2017 Mitsubishi RVR 2.4 SE AWC Black Edition
This single-zone auto HVAC interface hovers above a set of front seat heater switches. (Photo: Karen Tuggay, Canadian Auto Press)
Encore and Trax at 1,370 litres (48.4 cubic feet) apiece, Countryman at 1,170 litres (41.3 cubic feet), CH-R at 1,031 litres (36.4 cubic feet), Juke at 1,017 litres (35.9 cubic feet), and 500X at 560 litres (19.9 cubic feet). And yes, newcomers will soon add to the competitive frenzy in this segment from Ford, Hyundai, Kia, and Nissan again (the Kicks will soon replace the Juke), but we’ll start comparing their attributes when the EcoSport, Kona, Stonic and Kicks go on sale.

Back to the RVR specifically, the rear seats fold easily via two pushbutton releases, and when laid down create a mostly flat load floor, the back half of which is removable. I wouldn’t say that load floor is as ruggedly made as others in the
2017 Mitsubishi RVR 2.4 SE AWC Black Edition
The RVR uses an optional CVT gearbox, standard with the upgraded 2.4-litre four mind you. (Photo: Karen Tuggay, Canadian Auto Press)
class, but nevertheless hiding below is a full-size spare tire plus all the tools needed to change it, as well as enough space around the edges to store small items you might want to keep away from prying eyes.

I’ve already spoken at length about driver ergonomics, but haven’t yet commented on driving dynamics. That’s because I wanted to save best for last, the RVR a particularly enjoyable SUV to motor around town, fling through a curving back road, or cruise in on the highway. Its ride is surprisingly smooth and compliant for such a small vehicle riding on meaty 225/55R18 all-season rubber, while its agility pays respect to the same brand that brought us one of my all-time favourite performance cars, the Evo X (RIP).

2017 Mitsubishi RVR 2.4 SE AWC Black Edition
These seats are very comfortable, despite remedial adjustment. (Photo: Karen Tuggay, Canadian Auto Press)
The RVR doesn’t come close to competing with that Evo in a straight line, mind you, its 2.4-litre four-cylinder plenty potent for the class just the same thanks to 168 horsepower and 167 lb-ft of torque, while its continuously variable transmission with eight stepped “gears” (CVT8) is wonderfully smooth if not particularly sporting, although most of that can be forgiven when pulling up to the pump due to a reasonably efficient 10.3 L/100km city, 8.3 highway and 9.4 combined rating as tested.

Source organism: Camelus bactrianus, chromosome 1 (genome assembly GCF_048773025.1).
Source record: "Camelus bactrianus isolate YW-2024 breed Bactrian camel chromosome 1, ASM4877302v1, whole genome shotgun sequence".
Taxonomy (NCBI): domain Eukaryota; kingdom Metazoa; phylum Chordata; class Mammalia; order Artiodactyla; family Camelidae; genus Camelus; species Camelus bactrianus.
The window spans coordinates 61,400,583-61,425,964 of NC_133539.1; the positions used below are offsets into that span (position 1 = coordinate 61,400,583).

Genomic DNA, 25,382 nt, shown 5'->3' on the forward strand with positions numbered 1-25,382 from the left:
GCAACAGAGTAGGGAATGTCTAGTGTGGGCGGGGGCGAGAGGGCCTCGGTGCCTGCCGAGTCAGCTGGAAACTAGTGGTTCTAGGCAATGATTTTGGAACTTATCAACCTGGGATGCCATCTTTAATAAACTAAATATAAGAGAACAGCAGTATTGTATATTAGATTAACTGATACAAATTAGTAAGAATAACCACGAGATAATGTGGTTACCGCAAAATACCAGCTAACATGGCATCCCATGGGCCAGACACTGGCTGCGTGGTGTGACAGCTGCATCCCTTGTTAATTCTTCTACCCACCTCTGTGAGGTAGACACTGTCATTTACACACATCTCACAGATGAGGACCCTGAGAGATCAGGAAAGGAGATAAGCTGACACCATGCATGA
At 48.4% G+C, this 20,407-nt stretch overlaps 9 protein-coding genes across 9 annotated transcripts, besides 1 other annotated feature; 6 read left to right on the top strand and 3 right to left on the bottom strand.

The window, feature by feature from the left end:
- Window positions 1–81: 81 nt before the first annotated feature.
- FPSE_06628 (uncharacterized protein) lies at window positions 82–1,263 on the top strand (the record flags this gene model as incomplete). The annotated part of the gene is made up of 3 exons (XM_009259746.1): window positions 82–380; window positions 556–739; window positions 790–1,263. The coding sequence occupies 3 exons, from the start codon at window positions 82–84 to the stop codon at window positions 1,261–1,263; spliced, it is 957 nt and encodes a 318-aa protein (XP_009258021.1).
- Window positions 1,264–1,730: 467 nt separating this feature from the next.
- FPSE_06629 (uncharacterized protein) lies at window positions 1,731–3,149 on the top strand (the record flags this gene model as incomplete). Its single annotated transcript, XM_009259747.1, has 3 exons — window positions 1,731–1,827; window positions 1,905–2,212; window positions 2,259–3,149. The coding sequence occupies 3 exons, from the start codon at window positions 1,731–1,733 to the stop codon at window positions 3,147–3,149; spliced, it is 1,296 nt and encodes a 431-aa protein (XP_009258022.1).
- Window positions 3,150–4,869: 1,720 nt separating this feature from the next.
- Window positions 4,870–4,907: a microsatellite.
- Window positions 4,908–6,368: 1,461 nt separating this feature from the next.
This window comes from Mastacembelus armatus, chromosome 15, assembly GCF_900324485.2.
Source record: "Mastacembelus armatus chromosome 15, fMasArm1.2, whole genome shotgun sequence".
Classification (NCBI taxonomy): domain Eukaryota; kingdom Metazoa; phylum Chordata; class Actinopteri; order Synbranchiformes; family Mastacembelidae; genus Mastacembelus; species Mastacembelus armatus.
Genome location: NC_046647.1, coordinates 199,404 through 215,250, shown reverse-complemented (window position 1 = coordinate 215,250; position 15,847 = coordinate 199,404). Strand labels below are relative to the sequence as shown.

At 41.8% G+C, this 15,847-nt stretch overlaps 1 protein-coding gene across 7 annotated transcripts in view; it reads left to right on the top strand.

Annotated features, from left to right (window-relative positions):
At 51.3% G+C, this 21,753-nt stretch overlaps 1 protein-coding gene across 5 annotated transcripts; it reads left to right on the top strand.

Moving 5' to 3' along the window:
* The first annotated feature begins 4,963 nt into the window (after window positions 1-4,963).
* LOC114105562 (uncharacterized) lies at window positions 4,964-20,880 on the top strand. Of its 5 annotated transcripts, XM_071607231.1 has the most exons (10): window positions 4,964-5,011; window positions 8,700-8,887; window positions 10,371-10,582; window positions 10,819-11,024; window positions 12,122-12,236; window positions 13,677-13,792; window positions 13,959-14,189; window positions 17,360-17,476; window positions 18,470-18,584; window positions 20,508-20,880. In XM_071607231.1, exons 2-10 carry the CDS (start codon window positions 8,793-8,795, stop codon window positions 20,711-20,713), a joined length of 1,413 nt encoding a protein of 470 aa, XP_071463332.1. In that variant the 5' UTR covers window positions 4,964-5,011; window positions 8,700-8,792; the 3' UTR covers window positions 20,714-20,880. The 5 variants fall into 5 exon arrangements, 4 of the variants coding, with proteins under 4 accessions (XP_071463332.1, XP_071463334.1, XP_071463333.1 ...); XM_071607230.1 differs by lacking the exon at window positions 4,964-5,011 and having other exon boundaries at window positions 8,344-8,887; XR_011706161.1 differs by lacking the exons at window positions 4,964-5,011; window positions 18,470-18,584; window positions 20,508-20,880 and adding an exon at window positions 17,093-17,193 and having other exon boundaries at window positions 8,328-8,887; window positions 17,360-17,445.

Yes, a number of rivals do better (the bestselling HR-V with its auto and AWD is rated at 8.9 L/100km city, 7.5 highway and 8.2 combined), but few deliver as much performance off the line (true for the 141 horsepower HR-V), and if fuel economy matters more to your lifestyle than getting where you’re going quickly the
2017 Mitsubishi RVR 2.4 SE AWC Black Edition
Rear roominess is excellent, while the seats are comfy too. (Photo: Karen Tuggay, Canadian Auto Press)
RVR can be had with a 2.0-litre four-cylinder featuring 148 horsepower and 145 lb-ft of torque that’s capable of a claimed 9.7 L/100km city, 7.8 highway and 8.8 combined rating in FWD trim, or 10.1 city, 8.2 highway and 9.2 combined with AWD.

Like that Evo mentioned a paragraph ago, the RVR can be had with a somewhat less complicated All Wheel Control drivetrain (fancy talk for all-wheel drive), which comes into play automatically if left to its own devices, or if you’ve got a big snowbank to get out of, or alternatively if the tide is coming in and you need to escape from a sandy beach after a warm summer’s day (doesn’t that sound fabulous this time of year?), just press the 4WD Lock button on the lower console and bingo, all four wheels are forced into action while the RVR’s generous 216 millimetres (8.5 inches) of ground clearance will make sure you don’t get hung up.

2017 Mitsubishi RVR 2.4 SE AWC Black Edition
The RVR provides significantly more cargo space than most of its peers. (Photo: Karen Tuggay, Canadian Auto Press)
Better news is the 2018 RVR has just arrived and is mostly identical to the 2017 model, other than the replacement of this Black Edition with a new Anniversary Edition, plus a couple of other minor changes such as the elimination of the five-speed manual from the lineup, which elevates the base price to $22,998. This means you can get a 2017 model for an even bigger discount than before, which, along with Mitsubishi’s outrageously strong warranty that covers most everything for five years or 100,000 km and the powertrain for another five years or additional 60,000 km, totaling 10 years or 160,000 km, makes for an awesome value proposition.

Whether you pull the trigger or pull the plug will be up to you, but the RVR is still worth a closer look despite its age. It’s arguably stylish (or at least a conversation starter), delivers an impressive interior with lots of features and loads of space, drives very well, and should be fairly reliable after all these years.
©(Copyright Canadian Auto Press)